• UO Music: Shooting Shows with Instant Film

    “Just don’t be creepy." That's what music photographer Faith Silva’s advice is to anyone interested in doing what she does. But it's easier said than done. Capturing artists in their element can be a difficult thing—snap too soon and you might miss that perfect moment, wait too long and you might only catch the tail end. And anyway, as Faith explains, "it's about the music and respecting what the artist is presenting." As for her role? "I'm just around it all, documenting it the way that I see it," she says.  

    We asked the Los Angeles resident—who’s taken portraits of everyone from Kendrick Lamar to Hinds to Ryan Gosling—to snap a few photos using the Fujifilm Instax Mini 70, and share with us her tips and tricks for using instant film to make beautiful images from backstage and behind-the-scenes.
    Photos by Faith Silva

    Kendrick Lamar

    Tell us a little about how you got into film photography. 
    I’ve had a camera ever since I can remember. My sister and I would always play around with our Spice Girls Polaroid camera when we were kids, then I got my first point and shoot when I was 13-years-old. I shot a lot of film in high school and spent most of those years hiding out in the dark room, developing photos. 

    How did film become your preferred medium?
    I just really love the visual outcome of 35mm and Polaroid film, rather than digital images, which don’t have as much authenticity. I shot mostly 35mm until Chris Cantalini from [the music blog] Gorilla vs. Bear asked me to shoot for him. He sent me my first Polaroid camera, since obviously the Spice Girls one had unfortunately vanished at this point in my life. Now, I’ve just fallen into this unbreakable bond with taking Polaroids—it’s fun to have a physical library of photos to keep forever, and to share with friends and family. My kids will probably think I’m a huge nerd!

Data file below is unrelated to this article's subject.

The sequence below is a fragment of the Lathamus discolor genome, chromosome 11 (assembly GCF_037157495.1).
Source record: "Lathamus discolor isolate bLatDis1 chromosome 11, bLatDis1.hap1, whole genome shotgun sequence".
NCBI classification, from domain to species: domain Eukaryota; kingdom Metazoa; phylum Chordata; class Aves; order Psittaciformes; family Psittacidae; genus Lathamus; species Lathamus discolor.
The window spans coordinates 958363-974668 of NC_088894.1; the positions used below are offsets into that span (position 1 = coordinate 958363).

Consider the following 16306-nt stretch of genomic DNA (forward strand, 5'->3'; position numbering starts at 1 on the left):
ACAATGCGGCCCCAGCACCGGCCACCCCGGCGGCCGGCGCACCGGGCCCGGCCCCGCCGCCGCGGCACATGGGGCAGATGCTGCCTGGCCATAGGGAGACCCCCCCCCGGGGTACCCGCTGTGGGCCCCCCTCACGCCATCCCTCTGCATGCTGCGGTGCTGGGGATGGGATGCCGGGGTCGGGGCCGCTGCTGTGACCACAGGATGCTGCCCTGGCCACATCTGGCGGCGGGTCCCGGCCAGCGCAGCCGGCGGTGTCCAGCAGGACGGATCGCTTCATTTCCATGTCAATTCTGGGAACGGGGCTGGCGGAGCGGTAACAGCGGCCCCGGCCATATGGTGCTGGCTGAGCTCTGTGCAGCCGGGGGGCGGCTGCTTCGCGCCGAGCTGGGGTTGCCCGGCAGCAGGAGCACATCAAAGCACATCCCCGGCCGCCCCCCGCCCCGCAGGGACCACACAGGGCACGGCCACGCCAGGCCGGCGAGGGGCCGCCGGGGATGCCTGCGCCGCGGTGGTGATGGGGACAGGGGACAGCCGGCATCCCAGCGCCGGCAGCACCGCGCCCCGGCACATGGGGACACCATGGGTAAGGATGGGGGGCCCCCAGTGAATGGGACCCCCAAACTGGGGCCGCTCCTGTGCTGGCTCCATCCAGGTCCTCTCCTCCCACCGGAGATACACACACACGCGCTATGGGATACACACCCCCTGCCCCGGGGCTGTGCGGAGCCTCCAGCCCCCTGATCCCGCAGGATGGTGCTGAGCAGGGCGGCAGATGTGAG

Ryn Weaver

    Who was your favorite artist to shoot to date?
    That’s a heavy question! I really favorite my Charli XCX shots because she’s just a perfect human being. I recently got a shot of Young Thug which made it so that I could probably just as happily end my career now. 

    Young Thug

    Do you typically approach artists before or after a set? 
    That’s always a hard thing for me, because I hate bothering people. I just take notice of when it looks like it may be a good time for them. Every artist is different—some prefer to be photographed before their set, and some after. I always go ahead and ask before their set, because it beats losing the photo opportunity if they don’t want to do it afterwards. 

    Unknown Mortal Orchestra

    Let's talk about some of your photos. Can you tell us the story behind each? 
    Sure. The first is of Unknown Mortal Orchestra, who I met five or six years ago in Houston when they were opening for Portugal the Man. We hit it off immediately. We kept in touch and the next time they were in town, I was joking that I was going to hop in the van with them. The next day, there I was. I spent two weeks with them on their tour with Toro y Moi and Bass Drum of Death, from Texas to New York. 

    Charli XCX

    Flying Lotus, Ryan Gosling

    The FlyLo and RyGo photo was taken in Austin during Fun Fun Fun Fest at a night party. Flying Lotus was playing the festival and Ryan was everywhere that weekend because he was filming with Terrance Malick. He's one of the nicest dudes—both of them. 


    Hailey Baldwin

    Mac DeMarco, Tyler the Creator

    Mac is a good homie of mine and I was with my uncle, Vic Wainstein, who records Tyler and all of the Odd Future guys. We were just kind of all in the same place at the same time at a festival last year, and I figured they would make a hell of a cute photo together. 

    Last thing! What advice would you give someone just starting out in music photography?
    Try something new, which is definitely easier said than done. It's nice to have your own style so when someone sees a photo you've taken, they can tell it's yours. 

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